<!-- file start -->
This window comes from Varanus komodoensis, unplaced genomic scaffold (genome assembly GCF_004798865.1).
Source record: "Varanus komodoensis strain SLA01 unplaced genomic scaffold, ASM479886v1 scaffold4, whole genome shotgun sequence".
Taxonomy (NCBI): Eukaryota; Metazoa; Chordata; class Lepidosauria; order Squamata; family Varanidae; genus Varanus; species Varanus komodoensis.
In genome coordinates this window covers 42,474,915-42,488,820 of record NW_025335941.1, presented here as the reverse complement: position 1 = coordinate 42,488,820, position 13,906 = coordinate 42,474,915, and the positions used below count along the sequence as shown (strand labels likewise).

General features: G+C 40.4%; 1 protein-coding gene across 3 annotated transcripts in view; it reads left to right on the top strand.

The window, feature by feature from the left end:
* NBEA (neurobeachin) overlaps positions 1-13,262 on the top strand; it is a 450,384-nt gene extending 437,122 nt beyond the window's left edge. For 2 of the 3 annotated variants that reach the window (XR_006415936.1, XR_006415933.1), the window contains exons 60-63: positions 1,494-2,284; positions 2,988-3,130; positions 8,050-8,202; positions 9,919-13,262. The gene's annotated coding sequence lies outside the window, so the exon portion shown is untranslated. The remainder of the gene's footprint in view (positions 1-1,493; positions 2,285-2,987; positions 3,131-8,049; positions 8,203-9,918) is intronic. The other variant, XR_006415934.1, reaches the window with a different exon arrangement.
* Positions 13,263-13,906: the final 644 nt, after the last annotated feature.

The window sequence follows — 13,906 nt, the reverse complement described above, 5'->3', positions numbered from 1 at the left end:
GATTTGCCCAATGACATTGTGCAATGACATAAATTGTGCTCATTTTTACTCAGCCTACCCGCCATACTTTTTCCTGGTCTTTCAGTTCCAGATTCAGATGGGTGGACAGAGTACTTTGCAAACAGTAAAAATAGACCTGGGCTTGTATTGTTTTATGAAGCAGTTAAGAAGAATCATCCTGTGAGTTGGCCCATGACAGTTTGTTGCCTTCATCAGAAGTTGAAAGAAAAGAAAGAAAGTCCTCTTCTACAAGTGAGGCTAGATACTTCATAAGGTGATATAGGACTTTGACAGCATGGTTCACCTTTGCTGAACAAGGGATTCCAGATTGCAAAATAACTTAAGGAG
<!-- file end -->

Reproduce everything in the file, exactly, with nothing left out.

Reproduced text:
This window comes from Varanus komodoensis, unplaced genomic scaffold (genome assembly GCF_004798865.1).
Source record: "Varanus komodoensis strain SLA01 unplaced genomic scaffold, ASM479886v1 scaffold4, whole genome shotgun sequence".
Taxonomy (NCBI): Eukaryota; Metazoa; Chordata; class Lepidosauria; order Squamata; family Varanidae; genus Varanus; species Varanus komodoensis.
In genome coordinates this window covers 42,474,915-42,488,820 of record NW_025335941.1, presented here as the reverse complement: position 1 = coordinate 42,488,820, position 13,906 = coordinate 42,474,915, and the positions used below count along the sequence as shown (strand labels likewise).

General features: G+C 40.4%; 1 protein-coding gene across 3 annotated transcripts in view; it reads left to right on the top strand.

The window, feature by feature from the left end:
* NBEA (neurobeachin) overlaps positions 1-13,262 on the top strand; it is a 450,384-nt gene extending 437,122 nt beyond the window's left edge. For 2 of the 3 annotated variants that reach the window (XR_006415936.1, XR_006415933.1), the window contains exons 60-63: positions 1,494-2,284; positions 2,988-3,130; positions 8,050-8,202; positions 9,919-13,262. The gene's annotated coding sequence lies outside the window, so the exon portion shown is untranslated. The remainder of the gene's footprint in view (positions 1-1,493; positions 2,285-2,987; positions 3,131-8,049; positions 8,203-9,918) is intronic. The other variant, XR_006415934.1, reaches the window with a different exon arrangement.
* Positions 13,263-13,906: the final 644 nt, after the last annotated feature.

The window sequence follows — 13,906 nt, the reverse complement described above, 5'->3', positions numbered from 1 at the left end:
GATTTGCCCAATGACATTGTGCAATGACATAAATTGTGCTCATTTTTACTCAGCCTACCCGCCATACTTTTTCCTGGTCTTTCAGTTCCAGATTCAGATGGGTGGACAGAGTACTTTGCAAACAGTAAAAATAGACCTGGGCTTGTATTGTTTTATGAAGCAGTTAAGAAGAATCATCCTGTGAGTTGGCCCATGACAGTTTGTTGCCTTCATCAGAAGTTGAAAGAAAAGAAAGAAAGTCCTCTTCTACAAGTGAGGCTAGATACTTCATAAGGTGATATAGGACTTTGACAGCATGGTTCACCTTTGCTGAACAAGGGATTCCAGATTGCAAAATAACTTAAGGAG